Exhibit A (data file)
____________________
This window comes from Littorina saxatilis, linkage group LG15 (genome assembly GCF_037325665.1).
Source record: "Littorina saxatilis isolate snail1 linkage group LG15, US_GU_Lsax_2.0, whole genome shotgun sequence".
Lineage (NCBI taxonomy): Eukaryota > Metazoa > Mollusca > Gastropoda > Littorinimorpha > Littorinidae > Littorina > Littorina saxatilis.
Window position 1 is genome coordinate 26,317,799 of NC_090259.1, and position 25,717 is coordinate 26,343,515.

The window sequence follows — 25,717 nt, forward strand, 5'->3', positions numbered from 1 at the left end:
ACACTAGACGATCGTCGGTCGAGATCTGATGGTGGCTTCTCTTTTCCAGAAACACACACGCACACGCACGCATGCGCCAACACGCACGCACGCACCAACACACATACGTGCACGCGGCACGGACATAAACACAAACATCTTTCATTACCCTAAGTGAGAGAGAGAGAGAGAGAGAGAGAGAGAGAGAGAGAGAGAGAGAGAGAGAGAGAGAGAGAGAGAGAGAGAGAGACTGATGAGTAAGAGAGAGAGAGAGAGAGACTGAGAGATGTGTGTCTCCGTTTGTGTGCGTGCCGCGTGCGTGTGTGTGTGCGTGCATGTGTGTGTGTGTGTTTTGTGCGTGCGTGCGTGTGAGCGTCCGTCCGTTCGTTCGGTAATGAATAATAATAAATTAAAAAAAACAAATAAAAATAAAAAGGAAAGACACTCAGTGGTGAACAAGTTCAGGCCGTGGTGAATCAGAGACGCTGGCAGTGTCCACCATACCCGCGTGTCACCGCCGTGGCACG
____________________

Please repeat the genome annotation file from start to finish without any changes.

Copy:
This window comes from Littorina saxatilis, linkage group LG15 (genome assembly GCF_037325665.1).
Source record: "Littorina saxatilis isolate snail1 linkage group LG15, US_GU_Lsax_2.0, whole genome shotgun sequence".
Lineage (NCBI taxonomy): Eukaryota > Metazoa > Mollusca > Gastropoda > Littorinimorpha > Littorinidae > Littorina > Littorina saxatilis.
Window position 1 is genome coordinate 26,317,799 of NC_090259.1, and position 25,717 is coordinate 26,343,515.

The window sequence follows — 25,717 nt, forward strand, 5'->3', positions numbered from 1 at the left end:
ACACTAGACGATCGTCGGTCGAGATCTGATGGTGGCTTCTCTTTTCCAGAAACACACACGCACACGCACGCATGCGCCAACACGCACGCACGCACCAACACACATACGTGCACGCGGCACGGACATAAACACAAACATCTTTCATTACCCTAAGTGAGAGAGAGAGAGAGAGAGAGAGAGAGAGAGAGAGAGAGAGAGAGAGAGAGAGAGAGAGAGAGAGAGAGAGAGACTGATGAGTAAGAGAGAGAGAGAGAGAGACTGAGAGATGTGTGTCTCCGTTTGTGTGCGTGCCGCGTGCGTGTGTGTGTGCGTGCATGTGTGTGTGTGTGTTTTGTGCGTGCGTGCGTGTGAGCGTCCGTCCGTTCGTTCGGTAATGAATAATAATAAATTAAAAAAAACAAATAAAAATAAAAAGGAAAGACACTCAGTGGTGAACAAGTTCAGGCCGTGGTGAATCAGAGACGCTGGCAGTGTCCACCATACCCGCGTGTCACCGCCGTGGCACG